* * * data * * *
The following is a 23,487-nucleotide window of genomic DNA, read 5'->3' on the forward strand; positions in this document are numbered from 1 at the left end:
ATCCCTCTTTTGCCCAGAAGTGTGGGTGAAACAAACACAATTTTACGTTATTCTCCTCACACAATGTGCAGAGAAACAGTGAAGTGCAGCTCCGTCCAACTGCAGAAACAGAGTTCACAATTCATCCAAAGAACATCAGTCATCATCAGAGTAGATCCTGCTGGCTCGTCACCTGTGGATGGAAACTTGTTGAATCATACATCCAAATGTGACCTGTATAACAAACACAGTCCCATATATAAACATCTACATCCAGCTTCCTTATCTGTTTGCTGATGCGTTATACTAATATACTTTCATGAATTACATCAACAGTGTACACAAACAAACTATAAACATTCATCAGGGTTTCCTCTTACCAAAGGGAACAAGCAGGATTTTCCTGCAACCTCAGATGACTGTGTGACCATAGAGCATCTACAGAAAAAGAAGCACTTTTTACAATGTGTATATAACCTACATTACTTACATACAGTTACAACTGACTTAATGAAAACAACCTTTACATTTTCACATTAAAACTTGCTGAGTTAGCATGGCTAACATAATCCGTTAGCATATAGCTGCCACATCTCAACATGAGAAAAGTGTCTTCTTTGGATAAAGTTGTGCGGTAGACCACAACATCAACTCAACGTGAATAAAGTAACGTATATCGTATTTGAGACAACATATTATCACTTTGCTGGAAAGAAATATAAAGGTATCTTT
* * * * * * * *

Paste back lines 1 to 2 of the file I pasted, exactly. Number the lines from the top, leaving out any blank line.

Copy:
The following is a 23,487-nucleotide window of genomic DNA, read 5'->3' on the forward strand; positions in this document are numbered from 1 at the left end:
ATCCCTCTTTTGCCCAGAAGTGTGGGTGAAACAAACACAATTTTACGTTATTCTCCTCACACAATGTGCAGAGAAACAGTGAAGTGCAGCTCCGTCCAACTGCAGAAACAGAGTTCACAATTCATCCAAAGAACATCAGTCATCATCAGAGTAGATCCTGCTGGCTCGTCACCTGTGGATGGAAACTTGTTGAATCATACATCCAAATGTGACCTGTATAACAAACACAGTCCCATATATAAACATCTACATCCAGCTTCCTTATCTGTTTGCTGATGCGTTATACTAATATACTTTCATGAATTACATCAACAGTGTACACAAACAAACTATAAACATTCATCAGGGTTTCCTCTTACCAAAGGGAACAAGCAGGATTTTCCTGCAACCTCAGATGACTGTGTGACCATAGAGCATCTACAGAAAAAGAAGCACTTTTTACAATGTGTATATAACCTACATTACTTACATACAGTTACAACTGACTTAATGAAAACAACCTTTACATTTTCACATTAAAACTTGCTGAGTTAGCATGGCTAACATAATCCGTTAGCATATAGCTGCCACATCTCAACATGAGAAAAGTGTCTTCTTTGGATAAAGTTGTGCGGTAGACCACAACATCAACTCAACGTGAATAAAGTAACGTATATCGTATTTGAGACAACATATTATCACTTTGCTGGAAAGAAATATAAAGGTATCTTT